The hard, clean questions

The hard, clean questions
A mulberry tree


“A man, after he has brushed off the dust and chips of his life, will have left only the hard, clean questions: Was it good or was it evil? Have I done well—or ill?”


Someone once asked me: are you afraid of success? I thought it was the stupidest question I’d ever heard. In twenty years I haven’t forgotten it.

We make offerings to the world. The real question is not how they’re received; it's how we ourselves receive that reception. You let the results of your offering roll off? You're Abel, subject to the bitterness of those around you. You don't? You're Cain, subject to your own.

Something in me knows it’s easier not to make offerings. Harder still, something in me knows I have to.


“You're going to pass something down no matter what you do or if you do nothing. Even if you let yourself go fallow, the weeds will grow and the brambles. Something will grow.”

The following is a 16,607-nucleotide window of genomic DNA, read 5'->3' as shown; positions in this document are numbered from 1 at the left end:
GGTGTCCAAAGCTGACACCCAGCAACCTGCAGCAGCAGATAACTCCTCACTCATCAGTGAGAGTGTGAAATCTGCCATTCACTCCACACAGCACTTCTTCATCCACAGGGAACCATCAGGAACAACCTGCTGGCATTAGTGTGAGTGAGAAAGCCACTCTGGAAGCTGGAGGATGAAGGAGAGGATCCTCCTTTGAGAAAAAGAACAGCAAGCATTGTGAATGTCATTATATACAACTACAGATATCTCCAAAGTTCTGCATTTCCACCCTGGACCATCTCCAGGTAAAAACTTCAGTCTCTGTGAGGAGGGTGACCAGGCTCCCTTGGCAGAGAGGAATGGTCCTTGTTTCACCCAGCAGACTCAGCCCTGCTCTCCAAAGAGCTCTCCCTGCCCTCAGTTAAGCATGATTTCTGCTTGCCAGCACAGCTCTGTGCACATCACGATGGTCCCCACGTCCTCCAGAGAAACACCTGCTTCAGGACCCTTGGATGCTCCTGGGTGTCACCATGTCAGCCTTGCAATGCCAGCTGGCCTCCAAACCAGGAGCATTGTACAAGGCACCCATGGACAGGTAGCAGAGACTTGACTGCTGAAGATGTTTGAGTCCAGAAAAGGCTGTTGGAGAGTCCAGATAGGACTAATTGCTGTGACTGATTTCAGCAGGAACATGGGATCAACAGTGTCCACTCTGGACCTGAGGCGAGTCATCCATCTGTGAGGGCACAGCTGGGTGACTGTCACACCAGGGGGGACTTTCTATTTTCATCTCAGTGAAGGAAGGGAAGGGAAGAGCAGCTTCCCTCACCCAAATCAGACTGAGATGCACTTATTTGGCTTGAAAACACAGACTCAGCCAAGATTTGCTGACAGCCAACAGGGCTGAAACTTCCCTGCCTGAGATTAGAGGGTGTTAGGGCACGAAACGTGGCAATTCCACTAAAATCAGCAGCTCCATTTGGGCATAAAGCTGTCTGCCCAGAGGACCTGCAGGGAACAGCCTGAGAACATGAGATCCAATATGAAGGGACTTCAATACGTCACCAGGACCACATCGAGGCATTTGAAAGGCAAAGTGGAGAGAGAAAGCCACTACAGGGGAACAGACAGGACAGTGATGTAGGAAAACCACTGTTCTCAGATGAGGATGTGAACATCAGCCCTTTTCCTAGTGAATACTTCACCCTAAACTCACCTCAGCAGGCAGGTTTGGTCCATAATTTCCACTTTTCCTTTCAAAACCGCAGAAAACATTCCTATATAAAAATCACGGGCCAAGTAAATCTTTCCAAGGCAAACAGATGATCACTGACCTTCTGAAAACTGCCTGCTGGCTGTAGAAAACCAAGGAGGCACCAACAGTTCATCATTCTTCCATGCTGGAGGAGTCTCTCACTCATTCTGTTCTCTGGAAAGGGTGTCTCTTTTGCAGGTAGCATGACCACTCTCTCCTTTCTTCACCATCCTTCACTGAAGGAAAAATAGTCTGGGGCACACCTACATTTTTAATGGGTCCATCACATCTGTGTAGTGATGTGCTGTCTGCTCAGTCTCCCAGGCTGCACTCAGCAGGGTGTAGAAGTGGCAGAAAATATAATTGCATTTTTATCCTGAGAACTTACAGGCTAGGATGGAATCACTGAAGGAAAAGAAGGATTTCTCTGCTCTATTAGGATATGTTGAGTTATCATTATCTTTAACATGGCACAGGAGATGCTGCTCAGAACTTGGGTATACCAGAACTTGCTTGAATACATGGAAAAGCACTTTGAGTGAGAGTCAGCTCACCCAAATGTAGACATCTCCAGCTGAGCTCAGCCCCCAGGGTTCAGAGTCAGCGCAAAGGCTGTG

The side of the moon facing us is usually invisible, the same color as the sky around it. Otherwise it’s some bright shape. Once in a long while, in a total solar eclipse, the side facing us is a pure black circle, darker than the dark side – the thing that gets all the mystique – ever is. Earth blocks it from other stars’ light and a white halo surrounds it so we can all see.

Some would have us think evil can't and doesn't exist. "There is only power and those who seek it," they say; there's only the cold, chaotic indifference of Nature. Others make us see what Nature's very indifference has molded us into: thinking, wondering animals, asking themselves hard, clean questions. We evolved with tendencies, all containing survival value; what are we doing with them? Good–or ill? You can run from this question all you like; you can believe in determinism, as I do; in the end, whatever you do, it will be you who does it.


“Do you take pride in your hurt?” Samuel asked. “Does it make you seem large and tragic?…Maybe you’re playing a part on a great stage with only yourself as audience.”